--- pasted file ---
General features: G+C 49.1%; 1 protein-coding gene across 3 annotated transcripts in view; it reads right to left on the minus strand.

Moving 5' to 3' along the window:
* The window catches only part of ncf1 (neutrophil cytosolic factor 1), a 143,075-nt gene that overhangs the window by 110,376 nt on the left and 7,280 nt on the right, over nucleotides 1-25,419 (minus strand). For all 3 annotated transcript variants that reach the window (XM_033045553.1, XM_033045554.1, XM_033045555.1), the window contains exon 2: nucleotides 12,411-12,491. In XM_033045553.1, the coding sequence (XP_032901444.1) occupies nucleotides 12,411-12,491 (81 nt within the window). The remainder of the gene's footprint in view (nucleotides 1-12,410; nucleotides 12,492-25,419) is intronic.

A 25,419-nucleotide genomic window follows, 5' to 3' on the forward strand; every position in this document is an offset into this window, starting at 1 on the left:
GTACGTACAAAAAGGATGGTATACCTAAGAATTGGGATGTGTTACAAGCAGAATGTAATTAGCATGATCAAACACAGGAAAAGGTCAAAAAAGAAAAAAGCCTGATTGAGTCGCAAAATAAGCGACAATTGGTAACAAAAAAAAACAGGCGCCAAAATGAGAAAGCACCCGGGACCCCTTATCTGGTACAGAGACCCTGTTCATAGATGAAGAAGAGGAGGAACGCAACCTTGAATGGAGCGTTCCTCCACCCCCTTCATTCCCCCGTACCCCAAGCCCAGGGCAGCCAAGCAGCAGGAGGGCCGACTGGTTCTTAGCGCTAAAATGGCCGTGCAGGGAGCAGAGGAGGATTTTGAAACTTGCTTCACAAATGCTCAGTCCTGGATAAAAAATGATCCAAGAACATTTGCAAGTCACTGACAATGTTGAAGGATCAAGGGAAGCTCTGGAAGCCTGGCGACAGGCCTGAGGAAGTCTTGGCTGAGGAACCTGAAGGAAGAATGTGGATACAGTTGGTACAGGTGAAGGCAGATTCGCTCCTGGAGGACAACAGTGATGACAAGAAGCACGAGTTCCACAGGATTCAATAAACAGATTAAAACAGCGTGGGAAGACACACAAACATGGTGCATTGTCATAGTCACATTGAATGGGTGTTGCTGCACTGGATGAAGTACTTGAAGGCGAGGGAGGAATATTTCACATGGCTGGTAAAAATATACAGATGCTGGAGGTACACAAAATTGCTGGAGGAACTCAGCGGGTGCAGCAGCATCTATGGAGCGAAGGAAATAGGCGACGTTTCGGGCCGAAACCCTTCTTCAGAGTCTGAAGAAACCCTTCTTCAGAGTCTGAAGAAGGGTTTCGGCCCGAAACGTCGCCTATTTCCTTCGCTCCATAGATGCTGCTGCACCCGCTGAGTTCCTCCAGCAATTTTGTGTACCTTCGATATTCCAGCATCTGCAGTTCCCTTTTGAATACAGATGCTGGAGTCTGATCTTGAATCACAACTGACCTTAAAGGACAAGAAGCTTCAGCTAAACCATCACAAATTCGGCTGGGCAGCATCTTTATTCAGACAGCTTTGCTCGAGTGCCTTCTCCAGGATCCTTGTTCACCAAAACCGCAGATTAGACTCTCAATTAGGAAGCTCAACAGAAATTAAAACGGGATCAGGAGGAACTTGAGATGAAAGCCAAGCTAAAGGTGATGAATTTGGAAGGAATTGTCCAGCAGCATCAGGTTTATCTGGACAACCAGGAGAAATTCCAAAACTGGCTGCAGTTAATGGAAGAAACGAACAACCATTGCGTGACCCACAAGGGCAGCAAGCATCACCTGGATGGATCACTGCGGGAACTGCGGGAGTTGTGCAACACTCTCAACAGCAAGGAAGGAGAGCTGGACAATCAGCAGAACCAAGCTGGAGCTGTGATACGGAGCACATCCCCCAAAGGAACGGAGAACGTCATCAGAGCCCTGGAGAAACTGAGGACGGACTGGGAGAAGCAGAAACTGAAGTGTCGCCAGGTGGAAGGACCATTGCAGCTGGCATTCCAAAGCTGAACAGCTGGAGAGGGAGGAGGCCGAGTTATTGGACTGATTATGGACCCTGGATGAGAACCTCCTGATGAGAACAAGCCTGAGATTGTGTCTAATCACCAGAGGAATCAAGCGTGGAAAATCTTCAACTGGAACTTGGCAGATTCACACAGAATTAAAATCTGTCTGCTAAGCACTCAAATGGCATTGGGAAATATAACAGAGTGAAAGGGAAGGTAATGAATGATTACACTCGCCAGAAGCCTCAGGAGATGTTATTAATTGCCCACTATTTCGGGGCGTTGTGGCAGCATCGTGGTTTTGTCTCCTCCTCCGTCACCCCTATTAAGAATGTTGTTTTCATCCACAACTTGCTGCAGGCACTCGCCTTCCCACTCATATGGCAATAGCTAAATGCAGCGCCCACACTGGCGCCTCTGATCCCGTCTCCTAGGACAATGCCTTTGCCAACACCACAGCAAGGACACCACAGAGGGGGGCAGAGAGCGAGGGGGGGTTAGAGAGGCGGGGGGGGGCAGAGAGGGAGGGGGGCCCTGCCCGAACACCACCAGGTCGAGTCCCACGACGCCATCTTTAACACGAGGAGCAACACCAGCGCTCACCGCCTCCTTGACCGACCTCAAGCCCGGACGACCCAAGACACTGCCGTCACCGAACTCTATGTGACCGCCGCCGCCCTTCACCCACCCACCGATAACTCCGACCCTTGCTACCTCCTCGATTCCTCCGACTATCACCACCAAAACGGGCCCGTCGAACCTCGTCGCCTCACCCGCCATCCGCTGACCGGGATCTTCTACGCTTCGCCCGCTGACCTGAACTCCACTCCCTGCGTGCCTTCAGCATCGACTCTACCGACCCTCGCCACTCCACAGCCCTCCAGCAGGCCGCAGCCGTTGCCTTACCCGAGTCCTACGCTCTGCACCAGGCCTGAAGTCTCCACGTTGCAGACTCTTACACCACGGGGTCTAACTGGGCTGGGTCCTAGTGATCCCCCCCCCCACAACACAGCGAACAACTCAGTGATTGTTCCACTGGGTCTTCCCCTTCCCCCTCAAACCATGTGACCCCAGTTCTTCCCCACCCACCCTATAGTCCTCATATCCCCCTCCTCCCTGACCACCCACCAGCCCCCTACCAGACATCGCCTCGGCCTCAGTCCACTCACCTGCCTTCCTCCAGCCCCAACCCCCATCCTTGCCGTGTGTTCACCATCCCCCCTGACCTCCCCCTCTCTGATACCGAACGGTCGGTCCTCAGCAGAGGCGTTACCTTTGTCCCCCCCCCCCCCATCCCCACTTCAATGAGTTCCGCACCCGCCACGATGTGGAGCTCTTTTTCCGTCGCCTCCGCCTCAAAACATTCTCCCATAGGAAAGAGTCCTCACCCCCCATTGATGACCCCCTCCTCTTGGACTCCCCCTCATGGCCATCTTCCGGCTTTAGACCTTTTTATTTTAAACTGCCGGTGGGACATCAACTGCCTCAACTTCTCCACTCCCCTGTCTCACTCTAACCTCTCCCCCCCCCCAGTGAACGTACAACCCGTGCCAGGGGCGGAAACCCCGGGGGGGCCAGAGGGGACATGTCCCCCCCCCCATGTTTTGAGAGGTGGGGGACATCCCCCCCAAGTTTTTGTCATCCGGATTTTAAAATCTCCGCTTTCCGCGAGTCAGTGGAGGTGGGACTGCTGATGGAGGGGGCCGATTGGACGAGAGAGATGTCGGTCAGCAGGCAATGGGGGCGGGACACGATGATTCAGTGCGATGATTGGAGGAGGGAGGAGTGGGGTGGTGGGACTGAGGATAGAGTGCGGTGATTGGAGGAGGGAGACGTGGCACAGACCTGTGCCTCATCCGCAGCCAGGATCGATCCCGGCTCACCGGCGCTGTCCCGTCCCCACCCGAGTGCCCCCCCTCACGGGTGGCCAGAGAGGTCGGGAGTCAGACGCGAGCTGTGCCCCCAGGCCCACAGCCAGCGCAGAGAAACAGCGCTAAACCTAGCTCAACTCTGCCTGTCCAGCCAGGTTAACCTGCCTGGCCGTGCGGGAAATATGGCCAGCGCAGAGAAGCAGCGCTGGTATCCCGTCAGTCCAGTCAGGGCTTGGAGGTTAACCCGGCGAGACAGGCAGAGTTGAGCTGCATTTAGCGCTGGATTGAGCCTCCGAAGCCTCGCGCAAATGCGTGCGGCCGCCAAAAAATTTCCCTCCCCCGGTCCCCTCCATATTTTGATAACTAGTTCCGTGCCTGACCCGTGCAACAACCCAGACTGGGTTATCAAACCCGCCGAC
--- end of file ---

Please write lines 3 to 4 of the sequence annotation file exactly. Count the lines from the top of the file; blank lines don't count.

* The window catches only part of ncf1 (neutrophil cytosolic factor 1), a 143,075-nt gene that overhangs the window by 110,376 nt on the left and 7,280 nt on the right, over nucleotides 1-25,419 (minus strand). For all 3 annotated transcript variants that reach the window (XM_033045553.1, XM_033045554.1, XM_033045555.1), the window contains exon 2: nucleotides 12,411-12,491. In XM_033045553.1, the coding sequence (XP_032901444.1) occupies nucleotides 12,411-12,491 (81 nt within the window). The remainder of the gene's footprint in view (nucleotides 1-12,410; nucleotides 12,492-25,419) is intronic.

A 25,419-nucleotide genomic window follows, 5' to 3' on the forward strand; every position in this document is an offset into this window, starting at 1 on the left: